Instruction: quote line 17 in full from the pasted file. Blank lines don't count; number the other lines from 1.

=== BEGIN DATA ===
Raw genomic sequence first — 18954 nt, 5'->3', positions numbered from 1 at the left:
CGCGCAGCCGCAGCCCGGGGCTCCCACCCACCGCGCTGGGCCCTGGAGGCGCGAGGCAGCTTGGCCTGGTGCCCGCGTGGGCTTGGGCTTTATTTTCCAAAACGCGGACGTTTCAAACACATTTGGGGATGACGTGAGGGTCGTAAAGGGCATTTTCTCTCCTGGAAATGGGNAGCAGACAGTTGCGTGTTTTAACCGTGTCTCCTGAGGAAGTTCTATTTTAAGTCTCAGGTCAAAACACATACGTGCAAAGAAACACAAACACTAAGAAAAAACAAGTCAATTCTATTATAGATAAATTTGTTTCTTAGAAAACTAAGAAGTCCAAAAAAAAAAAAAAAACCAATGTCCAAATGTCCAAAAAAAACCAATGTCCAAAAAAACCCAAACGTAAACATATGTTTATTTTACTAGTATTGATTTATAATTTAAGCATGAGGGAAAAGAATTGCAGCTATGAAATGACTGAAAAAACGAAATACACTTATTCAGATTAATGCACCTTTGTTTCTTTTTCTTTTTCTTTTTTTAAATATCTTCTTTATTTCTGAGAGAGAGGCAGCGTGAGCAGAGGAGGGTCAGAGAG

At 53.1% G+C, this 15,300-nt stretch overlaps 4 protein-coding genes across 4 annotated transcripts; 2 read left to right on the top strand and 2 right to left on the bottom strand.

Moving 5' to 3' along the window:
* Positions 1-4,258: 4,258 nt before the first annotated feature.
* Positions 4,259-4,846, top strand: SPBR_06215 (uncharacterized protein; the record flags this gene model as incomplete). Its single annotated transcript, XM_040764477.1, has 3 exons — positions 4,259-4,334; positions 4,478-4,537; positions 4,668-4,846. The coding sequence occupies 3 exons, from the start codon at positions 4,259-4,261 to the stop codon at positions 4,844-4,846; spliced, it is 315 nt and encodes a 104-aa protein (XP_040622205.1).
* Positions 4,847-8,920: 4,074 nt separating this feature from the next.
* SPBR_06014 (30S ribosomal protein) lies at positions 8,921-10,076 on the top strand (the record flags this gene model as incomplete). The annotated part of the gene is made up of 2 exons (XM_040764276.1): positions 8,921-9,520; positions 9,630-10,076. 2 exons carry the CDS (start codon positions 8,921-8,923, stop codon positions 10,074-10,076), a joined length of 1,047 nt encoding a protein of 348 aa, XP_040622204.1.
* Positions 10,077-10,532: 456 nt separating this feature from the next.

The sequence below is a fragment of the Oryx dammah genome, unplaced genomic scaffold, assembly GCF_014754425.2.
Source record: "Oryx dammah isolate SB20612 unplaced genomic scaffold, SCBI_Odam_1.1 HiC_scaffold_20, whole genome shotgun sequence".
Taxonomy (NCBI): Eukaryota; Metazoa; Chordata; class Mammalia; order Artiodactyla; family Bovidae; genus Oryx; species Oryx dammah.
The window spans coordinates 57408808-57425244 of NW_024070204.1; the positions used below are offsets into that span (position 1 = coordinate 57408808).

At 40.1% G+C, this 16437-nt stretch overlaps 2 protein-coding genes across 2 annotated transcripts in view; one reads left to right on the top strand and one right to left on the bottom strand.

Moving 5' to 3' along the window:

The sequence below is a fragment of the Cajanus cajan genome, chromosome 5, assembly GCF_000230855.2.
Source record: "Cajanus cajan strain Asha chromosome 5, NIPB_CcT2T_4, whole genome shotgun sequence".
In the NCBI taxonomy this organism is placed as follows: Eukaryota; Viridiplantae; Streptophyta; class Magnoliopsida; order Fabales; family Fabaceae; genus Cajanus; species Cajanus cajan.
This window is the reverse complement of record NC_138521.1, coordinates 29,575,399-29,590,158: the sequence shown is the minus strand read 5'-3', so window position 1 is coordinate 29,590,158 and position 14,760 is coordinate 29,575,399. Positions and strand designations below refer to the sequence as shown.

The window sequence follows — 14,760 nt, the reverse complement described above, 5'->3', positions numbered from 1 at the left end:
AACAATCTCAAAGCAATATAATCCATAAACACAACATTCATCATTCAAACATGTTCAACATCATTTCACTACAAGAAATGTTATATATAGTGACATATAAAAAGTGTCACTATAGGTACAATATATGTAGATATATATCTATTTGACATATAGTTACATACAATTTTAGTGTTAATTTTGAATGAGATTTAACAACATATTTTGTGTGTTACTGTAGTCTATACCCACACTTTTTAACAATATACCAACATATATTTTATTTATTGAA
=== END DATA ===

Source record: "Cajanus cajan strain Asha chromosome 5, NIPB_CcT2T_4, whole genome shotgun sequence".